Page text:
Unlike any of the other genes, tan had a remarkably distinct pattern of expression across development. It showed little to no expression in wings but it was expressed in the 1st and 3rd instar larvae, suggesting possible involvement in larval melanization. Expression of tan, black, and ebony in adult eyes and head may have resulted from their role in photo-transduction. For example, tan is involved in metabolism of neurotransmitters in photoreceptors, while ebony and black play a role in signal transduction in the optic lobe (True et al., 2005; Ziegler et al., 2013). Because of this, we further tested whether mated and unmated females show differential expression since female visual systems may switch from mate choice to host plant search after mating. However, expression of these genes was similar in unmated and mated females as well as in males (Figure 3B and Supplementary Table S5).
Finally, to test for sexual dimorphism in the expression patterns of the melanin pathway genes, we performed a PCA using normalized counts of five genes excluding tan. Most stages and tissues had low expression of melanin pathway genes, which caused most of the points to cluster around zero. Two stages that stood out—pre-pupal tissues and 9-day pupal wings—showed sexual dimorphism. Melanin pathway genes were upregulated in female pre-pupae and male wings of 9-day pupae, indicating a sex-specific developmental heterochrony in activity of these genes in developing pupae of P. polytes.
The melanin pathway is complex and versatile, with products of intermediately placed genes feeding into cross-pathways, performing diverse biological functions (Figure 1). The feasibility of genetic manipulation in non-model organisms has made it possible to understand the extent of role played by each gene in pigment production in a wide range of organisms (Mazo-Vargas et al., 2017; Zhang et al., 2017a, b; Connahs et al., 2019). We supplement this understanding by studying the molecular evolution of six genes (tan, black, ebony, pale, aaNAT, and DDC) in the melanin pathway that have prominent roles in color production in butterflies and moths (Koch, 1995; Koch et al., 2000a, b; Futahashi and Fujiwara, 2005; Futahashi et al., 2010; Zhang et al., 2017a; Matsuoka and Monteiro, 2018). With each gene governing a generalized or specialized step, the pathway experiences varied constraints at different levels. We estimated synonymous and non-synonymous substitution rates for each gene using sequence data and tested for signatures of selection. Our study shows that these six genes are highly conserved, despite 100 million years of evolutionary divergence across the sampled Lepidopteran superfamilies (Misof et al., 2014). However, the degree of conservation varies across genes, and most of them even show some signatures of episodic and positive selection.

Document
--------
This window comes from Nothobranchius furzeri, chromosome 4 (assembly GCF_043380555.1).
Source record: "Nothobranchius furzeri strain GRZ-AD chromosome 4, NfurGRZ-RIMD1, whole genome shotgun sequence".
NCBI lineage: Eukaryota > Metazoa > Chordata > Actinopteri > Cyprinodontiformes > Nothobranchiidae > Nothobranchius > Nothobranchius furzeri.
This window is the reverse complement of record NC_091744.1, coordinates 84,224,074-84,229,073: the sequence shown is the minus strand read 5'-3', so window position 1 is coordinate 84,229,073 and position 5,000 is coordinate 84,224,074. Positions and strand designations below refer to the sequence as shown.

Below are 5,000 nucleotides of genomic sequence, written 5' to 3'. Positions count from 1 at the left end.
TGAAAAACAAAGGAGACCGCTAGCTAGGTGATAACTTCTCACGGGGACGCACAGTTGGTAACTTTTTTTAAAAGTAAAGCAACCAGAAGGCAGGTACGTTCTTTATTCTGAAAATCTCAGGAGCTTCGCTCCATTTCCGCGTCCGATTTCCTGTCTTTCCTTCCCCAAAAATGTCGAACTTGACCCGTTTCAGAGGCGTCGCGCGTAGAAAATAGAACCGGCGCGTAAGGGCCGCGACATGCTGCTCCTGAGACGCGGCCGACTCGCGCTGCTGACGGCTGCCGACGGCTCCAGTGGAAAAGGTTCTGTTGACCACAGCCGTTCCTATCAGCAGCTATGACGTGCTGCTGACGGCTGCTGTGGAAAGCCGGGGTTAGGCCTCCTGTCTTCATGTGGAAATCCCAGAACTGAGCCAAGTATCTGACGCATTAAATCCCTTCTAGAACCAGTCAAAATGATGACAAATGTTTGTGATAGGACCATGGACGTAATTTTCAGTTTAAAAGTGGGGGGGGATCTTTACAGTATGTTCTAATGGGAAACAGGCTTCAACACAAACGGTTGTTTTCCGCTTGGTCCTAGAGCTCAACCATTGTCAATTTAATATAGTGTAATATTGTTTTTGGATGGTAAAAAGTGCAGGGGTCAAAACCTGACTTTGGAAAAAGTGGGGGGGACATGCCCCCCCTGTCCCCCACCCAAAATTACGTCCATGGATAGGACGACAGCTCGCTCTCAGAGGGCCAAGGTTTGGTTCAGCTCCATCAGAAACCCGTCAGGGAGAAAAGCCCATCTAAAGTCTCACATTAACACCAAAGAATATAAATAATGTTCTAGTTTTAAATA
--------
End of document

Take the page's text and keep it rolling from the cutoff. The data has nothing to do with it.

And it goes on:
Our selection analysis revealed that all the melanin pathway genes studied here show signatures of strong purifying selection. The dearth of non-synonymous substitutions across these genes indicates a lack of pervasive diversifying selection at a sequence level, although the developmental regulation of these genes produces dissimilar color patterns across species (Wittkopp et al., 2009; Miyazaki et al., 2014; Yassin et al., 2016). While testing for episodic diversifying selection at the levels of individuals sites, branches and genes, aaNAT, black, ebony, pale, and tan, but not DDC, showed evidence of diversifying selection. Similarly, we did not find any site-level evidence for diversifying selection in black. These differential signatures of selection across the genes are consistent with their estimated non-synonymous substitutions, which shows that black and DDC have followed more constrained evolutionary trajectories compared to the other four genes. The slight difference between domain-wide and gene-wide R values suggests that these six genes are nearly as conserved as their functional domains, and in some cases, this may be a result of the domain spanning a large portion of the gene. The melanin pathway genes showed slightly higher R values compared to the genes used for phylogenetic reconstruction, reiterating their high degree of conservation. Our study does not offer insights into the functional roles of these sites under diversifying selection. However, it does point out potential developmental genetic targets for future manipulative experiments. The functional roles of these sites may also become clear using protein structural analysis.